Kurt Russell has had quite a prolific career since he started acting as a child in 1963, and Soldier is one of his lesser known films from the 90s that you may have overlooked. Though Soldier is said to have been set in the Bladerunner universe, it functions just fine as a standalone film while borrowing some themes from Philip K Dick’s Do Androids Dream of Electric Sheep?, the novel that inspired Bladerunner.
While Soldier currently isn’t streaming for free at the time of this writing, it can be rented on demand on platforms like Apple TV+.
For what the film is obviously lacking on the dialogue front, Kurt Russell convincingly takes on the role of a hardened soldier with nothing to lose, and the action sequences are worthy of praise.
Though Kurt Russell is the protagonist in Soldier, he only speaks 104 lines of dialogue throughout the entire movie despite the fact that he is in 85 percent of the scenes. What’s more, about half of those words are “sir.” As difficult as this piece of information is to process, Russell does an excellent job capturing his Sergeant Todd (soldier #3465) character’s essence through visual storytelling.
The premise for Kurt Russel’s Soldier is simple. in 1996, Todd was an orphan at birth, and was adopted by a military training program that molded him into a highly disciplined soldier with no concept of anything outside of following orders and killing his enemies. By the year 2036, he became a hardened soldier with an intimidating kill count.
Soldier is said to have been set in the Bladerunner universe.
But enough time has passed for Colonel Mekum, the man behind the original 1996 unit, to have developed a new faction of genetically engineered soldiers, rendering Todd’s platoon obsolete. In other words, the soldier in Soldier, along with the rest of his unit are about to be replaced by better soldiers, who are physically superior, and only know how to feel aggression.
Kurt Russel’s Todd tries to demonstrate that he’s still useful by engaging in a combat exercise with one of the new soldiers, but he is subdued, and presumed dead after putting up a good fight.
Todd, along with the other dead soldiers, are loaded onto a ship and dumped on Arcadia 234, which is a waste disposal planet occupied by a community of scavengers and garbage pickers who lead a simple life.
He is taken in by a man named Mace and his wife Sandra, and quickly develops a mentor-like relationship with their mute son, Nathan. No longer having to follow orders, Kurt Russell’s Todd has difficulty adjusting to civilian life, and clashes with the community despite his efforts to assimilate since being relieved of his soldier duties.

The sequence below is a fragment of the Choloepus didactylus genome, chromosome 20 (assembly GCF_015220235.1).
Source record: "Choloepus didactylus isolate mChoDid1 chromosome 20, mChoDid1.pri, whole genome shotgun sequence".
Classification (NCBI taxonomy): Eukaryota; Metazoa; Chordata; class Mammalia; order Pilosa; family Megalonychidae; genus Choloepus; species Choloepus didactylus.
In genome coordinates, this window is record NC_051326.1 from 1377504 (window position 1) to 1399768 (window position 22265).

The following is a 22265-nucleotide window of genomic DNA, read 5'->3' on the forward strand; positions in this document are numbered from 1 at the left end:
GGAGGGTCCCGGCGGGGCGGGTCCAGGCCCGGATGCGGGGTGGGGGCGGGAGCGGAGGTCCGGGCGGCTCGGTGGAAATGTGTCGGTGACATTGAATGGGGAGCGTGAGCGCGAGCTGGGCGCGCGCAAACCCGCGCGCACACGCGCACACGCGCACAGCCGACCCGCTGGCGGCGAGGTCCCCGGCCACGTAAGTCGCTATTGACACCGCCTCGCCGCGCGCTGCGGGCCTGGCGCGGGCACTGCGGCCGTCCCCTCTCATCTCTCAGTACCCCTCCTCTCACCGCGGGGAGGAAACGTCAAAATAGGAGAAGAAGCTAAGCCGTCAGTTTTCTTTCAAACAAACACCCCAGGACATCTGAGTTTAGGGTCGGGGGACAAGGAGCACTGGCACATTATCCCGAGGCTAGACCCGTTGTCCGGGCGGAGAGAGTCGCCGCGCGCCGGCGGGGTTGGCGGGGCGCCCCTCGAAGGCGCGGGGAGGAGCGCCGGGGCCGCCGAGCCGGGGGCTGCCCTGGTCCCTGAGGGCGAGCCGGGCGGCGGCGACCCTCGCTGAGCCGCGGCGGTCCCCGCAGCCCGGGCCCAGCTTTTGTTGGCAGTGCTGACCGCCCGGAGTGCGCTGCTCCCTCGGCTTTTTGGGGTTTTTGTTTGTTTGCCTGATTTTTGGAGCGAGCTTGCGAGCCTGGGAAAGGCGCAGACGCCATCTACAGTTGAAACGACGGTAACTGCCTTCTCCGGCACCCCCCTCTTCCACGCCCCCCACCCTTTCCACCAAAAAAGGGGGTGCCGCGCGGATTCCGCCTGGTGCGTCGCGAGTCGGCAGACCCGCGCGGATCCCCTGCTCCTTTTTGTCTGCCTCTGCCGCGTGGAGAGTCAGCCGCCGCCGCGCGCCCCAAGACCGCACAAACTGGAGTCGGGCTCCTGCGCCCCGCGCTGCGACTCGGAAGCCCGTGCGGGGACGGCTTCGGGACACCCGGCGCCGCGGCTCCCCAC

After a series of mishaps brought about through violent reactions to war flashbacks, Todd is banished from the community because he’s seen as a threat to their way of life. Though Kurt Russell barely has any spoken lines in Soldier, Todd becomes tearful, because he fails to understand what he did wrong, and is overcome with grief upon being exiled.
Not only does Kurt Russell go on a total rampage a la Escape from New York, he also intimidates Mekum into peeing his pants.
By Soldier’s third act, a new conflict arises. The new gang of genetically altered soldiers is brought to Arcadia 234 for target practice and training since the planet is listed in the military registry as uninhabited. Not knowing that Todd is still alive, they figure that they’d simply scorch the planet and move on to their next mission.
At this point in the film the planet’s inhabitants realize the need for soldiers like Todd, and Kurt Russell delivers his best line when asked what he’s going to do about the invading army: “I’m gonna kill them all, sir.”
From this point forward, we witness Todd’s expertise in weapons and guerilla warfare in Soldier. Not only does Todd have decades of combat experience, he has the home team advantage because he knows the lay of the land better than his enemies. Not only does Kurt Russell go on a total rampage a la Escape from New York, he also intimidates Mekum into peeing his pants.
Soldier was both a critical and commercial failure upon its release, only earning $14.6 million against its budget of $60 million, and a 15 percent critical score on Rotten Tomatoes. But for what the film is obviously lacking on the dialogue front, Kurt Russell convincingly takes on the role of a hardened soldier with nothing to lose, and the action sequences are worthy of praise.
The best part about Soldier is its visual storytelling, which allows you to sit back, relax, and watch Kurt Russell kill dozens of people without batting an eyelash.